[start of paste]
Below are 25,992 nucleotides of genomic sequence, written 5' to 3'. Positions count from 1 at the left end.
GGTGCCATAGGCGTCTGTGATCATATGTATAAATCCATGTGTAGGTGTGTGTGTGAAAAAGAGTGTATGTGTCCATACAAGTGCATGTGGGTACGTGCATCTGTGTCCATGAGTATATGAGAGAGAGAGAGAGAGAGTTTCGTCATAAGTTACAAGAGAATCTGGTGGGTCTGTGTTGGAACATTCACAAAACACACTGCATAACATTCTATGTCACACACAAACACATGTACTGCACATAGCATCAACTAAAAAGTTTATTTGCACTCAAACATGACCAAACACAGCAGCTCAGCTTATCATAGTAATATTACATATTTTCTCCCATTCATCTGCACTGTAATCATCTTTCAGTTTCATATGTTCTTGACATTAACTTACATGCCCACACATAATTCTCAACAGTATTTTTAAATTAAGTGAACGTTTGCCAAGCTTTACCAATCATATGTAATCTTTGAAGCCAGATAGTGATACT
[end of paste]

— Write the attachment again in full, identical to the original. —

Below are 25,992 nucleotides of genomic sequence, written 5' to 3'. Positions count from 1 at the left end.
GGTGCCATAGGCGTCTGTGATCATATGTATAAATCCATGTGTAGGTGTGTGTGTGAAAAAGAGTGTATGTGTCCATACAAGTGCATGTGGGTACGTGCATCTGTGTCCATGAGTATATGAGAGAGAGAGAGAGAGAGTTTCGTCATAAGTTACAAGAGAATCTGGTGGGTCTGTGTTGGAACATTCACAAAACACACTGCATAACATTCTATGTCACACACAAACACATGTACTGCACATAGCATCAACTAAAAAGTTTATTTGCACTCAAACATGACCAAACACAGCAGCTCAGCTTATCATAGTAATATTACATATTTTCTCCCATTCATCTGCACTGTAATCATCTTTCAGTTTCATATGTTCTTGACATTAACTTACATGCCCACACATAATTCTCAACAGTATTTTTAAATTAAGTGAACGTTTGCCAAGCTTTACCAATCATATGTAATCTTTGAAGCCAGATAGTGATACT